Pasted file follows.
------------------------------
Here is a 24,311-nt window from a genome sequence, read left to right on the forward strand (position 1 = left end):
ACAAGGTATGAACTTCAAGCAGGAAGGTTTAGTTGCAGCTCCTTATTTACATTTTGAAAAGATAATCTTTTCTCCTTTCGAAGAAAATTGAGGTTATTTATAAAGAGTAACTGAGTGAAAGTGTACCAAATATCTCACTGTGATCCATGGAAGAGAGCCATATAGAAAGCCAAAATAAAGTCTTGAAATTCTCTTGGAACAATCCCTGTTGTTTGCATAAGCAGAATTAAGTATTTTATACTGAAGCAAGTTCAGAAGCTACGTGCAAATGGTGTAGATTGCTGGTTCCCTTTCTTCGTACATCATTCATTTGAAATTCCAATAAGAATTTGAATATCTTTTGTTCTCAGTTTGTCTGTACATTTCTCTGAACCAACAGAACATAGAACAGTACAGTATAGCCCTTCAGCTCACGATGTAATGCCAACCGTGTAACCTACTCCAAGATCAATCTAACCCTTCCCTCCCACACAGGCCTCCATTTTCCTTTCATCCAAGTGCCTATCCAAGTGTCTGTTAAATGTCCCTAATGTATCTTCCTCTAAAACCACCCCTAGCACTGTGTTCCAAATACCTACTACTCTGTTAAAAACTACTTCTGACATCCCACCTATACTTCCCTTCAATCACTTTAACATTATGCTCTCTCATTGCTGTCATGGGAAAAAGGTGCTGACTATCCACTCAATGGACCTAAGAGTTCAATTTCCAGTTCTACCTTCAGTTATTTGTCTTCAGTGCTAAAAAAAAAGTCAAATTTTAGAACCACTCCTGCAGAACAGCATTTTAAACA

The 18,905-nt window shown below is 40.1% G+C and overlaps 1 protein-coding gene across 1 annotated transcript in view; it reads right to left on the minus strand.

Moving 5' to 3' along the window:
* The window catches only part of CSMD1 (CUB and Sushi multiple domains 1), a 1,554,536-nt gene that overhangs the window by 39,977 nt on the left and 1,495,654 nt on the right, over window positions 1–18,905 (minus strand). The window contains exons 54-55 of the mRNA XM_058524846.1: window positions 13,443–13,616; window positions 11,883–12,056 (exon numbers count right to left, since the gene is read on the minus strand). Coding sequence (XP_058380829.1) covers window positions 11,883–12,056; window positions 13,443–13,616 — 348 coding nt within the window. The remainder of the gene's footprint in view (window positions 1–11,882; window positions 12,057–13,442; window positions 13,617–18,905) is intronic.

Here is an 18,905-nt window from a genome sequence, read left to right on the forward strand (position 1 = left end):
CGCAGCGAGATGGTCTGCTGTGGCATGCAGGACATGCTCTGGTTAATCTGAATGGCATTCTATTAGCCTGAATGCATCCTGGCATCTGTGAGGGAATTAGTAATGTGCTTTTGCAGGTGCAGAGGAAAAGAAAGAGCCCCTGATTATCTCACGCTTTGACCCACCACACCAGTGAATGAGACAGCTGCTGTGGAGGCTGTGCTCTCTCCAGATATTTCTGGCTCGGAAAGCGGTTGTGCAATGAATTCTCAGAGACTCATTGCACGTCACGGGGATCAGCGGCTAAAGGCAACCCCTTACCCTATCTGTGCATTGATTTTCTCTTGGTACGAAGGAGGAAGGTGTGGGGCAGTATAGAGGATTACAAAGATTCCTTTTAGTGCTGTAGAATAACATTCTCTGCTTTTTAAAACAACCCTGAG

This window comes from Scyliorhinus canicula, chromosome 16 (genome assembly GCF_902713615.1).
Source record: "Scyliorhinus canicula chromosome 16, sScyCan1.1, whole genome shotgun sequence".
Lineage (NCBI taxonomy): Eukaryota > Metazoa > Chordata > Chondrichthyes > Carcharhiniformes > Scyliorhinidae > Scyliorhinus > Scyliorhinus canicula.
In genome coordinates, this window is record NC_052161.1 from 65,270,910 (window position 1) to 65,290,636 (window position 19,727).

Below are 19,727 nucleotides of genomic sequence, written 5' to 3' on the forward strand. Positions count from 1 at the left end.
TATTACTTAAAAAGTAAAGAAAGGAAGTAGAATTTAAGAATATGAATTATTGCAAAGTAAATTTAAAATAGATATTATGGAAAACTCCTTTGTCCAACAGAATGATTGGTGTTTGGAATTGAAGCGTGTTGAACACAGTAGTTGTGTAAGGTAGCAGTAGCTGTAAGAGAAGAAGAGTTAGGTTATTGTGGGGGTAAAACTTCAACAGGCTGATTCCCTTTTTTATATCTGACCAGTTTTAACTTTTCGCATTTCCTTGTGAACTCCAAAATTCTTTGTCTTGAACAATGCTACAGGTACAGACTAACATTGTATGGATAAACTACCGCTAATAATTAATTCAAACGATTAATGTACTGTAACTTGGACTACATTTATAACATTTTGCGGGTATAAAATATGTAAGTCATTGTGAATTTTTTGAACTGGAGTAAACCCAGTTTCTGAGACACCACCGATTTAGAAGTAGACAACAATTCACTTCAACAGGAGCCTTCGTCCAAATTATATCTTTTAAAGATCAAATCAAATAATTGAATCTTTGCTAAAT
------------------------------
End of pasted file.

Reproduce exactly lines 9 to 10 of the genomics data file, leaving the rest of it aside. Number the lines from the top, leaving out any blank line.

Source record: "Scyliorhinus canicula chromosome 16, sScyCan1.1, whole genome shotgun sequence".
Lineage (NCBI taxonomy): Eukaryota > Metazoa > Chordata > Chondrichthyes > Carcharhiniformes > Scyliorhinidae > Scyliorhinus > Scyliorhinus canicula.